This spring’s general election in Quebec resulted in a major shake-up of the political landscape. Both the ruling federalist, center-right Quebec Liberal Party and the opposition, pro-sovereignty Parti Québécois (PQ) suffered serious losses due to the emergence of the right-wing, populist Action Démocratique du Québec (ADQ).

Significantly, a new left-wing party, Québec Solidaire, contested its first election and came close to winning in two electoral districts (with nearly 30% of the vote). Québec Solidaire recieved an impressive vote for such a new party, but lacked the resources to fully realize its potential. It did win, however, the endorsement of the Confédération des Syndicats Nationaux (CSN) trade union in Montreal, and individual candidates won the support of other trade unions and union leaders. Overall, Québec Solidaire received 3.75% of the vote.

The core of Québec Solidaire, formed in 2006, is made up of working-class activists disgusted with the rightward evolution of the Parti Québécois over a long period. The new party brings together anti-globalization activists, socialists including the Parti Communiste du Québec, social democrats, feminists, and various left-wing currents.

More than half of its candidates were women, and a number came from immigrant backgrounds. As well as winning the support of some sectors of the union movement, Solidaire earned praise from the leader of the Assembly of First Nations in Quebec as the only party addressing the concerns of Native people.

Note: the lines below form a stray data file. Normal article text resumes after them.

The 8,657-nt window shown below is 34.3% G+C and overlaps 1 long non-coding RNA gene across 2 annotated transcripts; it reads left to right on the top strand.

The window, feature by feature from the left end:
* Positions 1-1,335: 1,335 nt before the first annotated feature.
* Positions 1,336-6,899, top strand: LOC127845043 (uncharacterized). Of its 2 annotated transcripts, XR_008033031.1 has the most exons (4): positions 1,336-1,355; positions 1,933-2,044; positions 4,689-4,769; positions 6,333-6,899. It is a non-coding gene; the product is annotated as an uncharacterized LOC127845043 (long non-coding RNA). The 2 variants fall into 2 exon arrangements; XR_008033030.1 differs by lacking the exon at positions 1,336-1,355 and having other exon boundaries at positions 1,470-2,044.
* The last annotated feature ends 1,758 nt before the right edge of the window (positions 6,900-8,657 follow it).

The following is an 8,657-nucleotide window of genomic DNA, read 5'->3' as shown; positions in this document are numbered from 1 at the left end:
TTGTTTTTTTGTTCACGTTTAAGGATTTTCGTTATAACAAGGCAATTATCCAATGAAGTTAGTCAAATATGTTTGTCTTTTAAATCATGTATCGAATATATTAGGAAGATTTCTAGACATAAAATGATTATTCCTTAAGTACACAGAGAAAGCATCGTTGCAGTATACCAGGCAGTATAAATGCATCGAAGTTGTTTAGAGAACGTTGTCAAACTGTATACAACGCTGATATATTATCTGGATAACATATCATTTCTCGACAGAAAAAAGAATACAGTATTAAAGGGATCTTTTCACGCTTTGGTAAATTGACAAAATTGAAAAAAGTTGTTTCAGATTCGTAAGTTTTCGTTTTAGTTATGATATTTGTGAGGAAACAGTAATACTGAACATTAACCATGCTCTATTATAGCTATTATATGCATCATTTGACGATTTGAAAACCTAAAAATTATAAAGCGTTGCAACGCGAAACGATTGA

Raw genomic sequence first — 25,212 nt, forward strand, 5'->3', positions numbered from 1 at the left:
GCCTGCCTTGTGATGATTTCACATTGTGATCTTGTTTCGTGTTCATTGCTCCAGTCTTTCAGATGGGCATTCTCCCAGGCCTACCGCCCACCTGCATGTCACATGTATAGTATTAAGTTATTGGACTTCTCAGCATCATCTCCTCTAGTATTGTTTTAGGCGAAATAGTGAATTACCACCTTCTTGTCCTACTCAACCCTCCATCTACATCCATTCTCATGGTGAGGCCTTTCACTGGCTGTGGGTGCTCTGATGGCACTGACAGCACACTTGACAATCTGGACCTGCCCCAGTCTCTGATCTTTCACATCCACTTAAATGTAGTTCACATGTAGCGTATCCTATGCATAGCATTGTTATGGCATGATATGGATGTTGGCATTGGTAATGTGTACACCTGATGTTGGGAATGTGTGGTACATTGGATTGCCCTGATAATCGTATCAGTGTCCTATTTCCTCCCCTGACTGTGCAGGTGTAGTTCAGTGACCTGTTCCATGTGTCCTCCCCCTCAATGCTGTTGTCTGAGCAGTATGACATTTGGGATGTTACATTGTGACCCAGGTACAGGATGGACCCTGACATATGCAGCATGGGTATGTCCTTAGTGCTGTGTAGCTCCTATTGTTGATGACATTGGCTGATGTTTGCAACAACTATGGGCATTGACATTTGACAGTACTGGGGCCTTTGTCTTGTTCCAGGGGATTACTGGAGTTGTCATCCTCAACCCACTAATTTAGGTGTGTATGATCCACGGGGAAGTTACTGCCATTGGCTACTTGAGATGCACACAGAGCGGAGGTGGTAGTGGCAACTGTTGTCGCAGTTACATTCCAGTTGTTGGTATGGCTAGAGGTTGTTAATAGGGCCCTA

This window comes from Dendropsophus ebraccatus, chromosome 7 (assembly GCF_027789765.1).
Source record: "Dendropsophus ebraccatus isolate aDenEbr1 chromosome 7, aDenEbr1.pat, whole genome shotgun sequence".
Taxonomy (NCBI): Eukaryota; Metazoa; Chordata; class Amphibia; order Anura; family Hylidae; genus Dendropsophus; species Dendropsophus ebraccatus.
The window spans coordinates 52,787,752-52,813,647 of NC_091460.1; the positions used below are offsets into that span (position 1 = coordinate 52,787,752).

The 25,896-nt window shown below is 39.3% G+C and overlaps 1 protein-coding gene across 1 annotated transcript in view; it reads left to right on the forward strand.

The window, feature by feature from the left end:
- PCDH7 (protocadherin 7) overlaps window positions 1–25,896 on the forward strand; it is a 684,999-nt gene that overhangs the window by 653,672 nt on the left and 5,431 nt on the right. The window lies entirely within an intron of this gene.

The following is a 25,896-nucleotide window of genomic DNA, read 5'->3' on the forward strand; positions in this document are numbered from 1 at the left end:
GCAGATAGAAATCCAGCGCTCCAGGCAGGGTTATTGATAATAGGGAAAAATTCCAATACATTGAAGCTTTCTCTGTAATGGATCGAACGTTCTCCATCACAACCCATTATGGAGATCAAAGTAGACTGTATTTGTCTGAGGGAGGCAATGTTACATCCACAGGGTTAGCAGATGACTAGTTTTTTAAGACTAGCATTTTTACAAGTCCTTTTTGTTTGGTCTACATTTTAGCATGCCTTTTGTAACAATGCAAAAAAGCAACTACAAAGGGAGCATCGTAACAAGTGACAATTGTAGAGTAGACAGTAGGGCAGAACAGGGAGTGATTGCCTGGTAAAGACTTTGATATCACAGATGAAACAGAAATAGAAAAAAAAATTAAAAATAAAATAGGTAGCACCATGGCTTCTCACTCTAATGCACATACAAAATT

The party’s platform is anti-big business, explicitly supports sovereignty, calling for a constituent assembly to draft a constitution for an independent Quebec state, and advocates progressive social policies such as a $10 minimum wage, the abolition of university tuition fees, the construction of 4,000 social housing units, a nationalized system of Pharmacare, the investment of over $1 billion in healthcare, the nationalization of wind power, and major investment in public transit.

However, Solidaire’s program is not explicitly socialist and fails to call for the economy to be brought under public, democratic control. Socialist Alternative (CWI Canada) supports the Parti Communiste’s call for Solidaire to adopt a socialist program.

With the election of a right-wing National Assembly and the surge of the neo-liberal, socially conservative ADQ, class struggle will re-emerge. With bold socialist policies and tactics, Solidaire can successfully lead mass resistance. By proving to workers and youth that Solidaire is their party, it can grow in size and influence and make big gains in the next elections. Quebec needs a mass working-class party that can fight both inside and outside the Quebec National Assembly.

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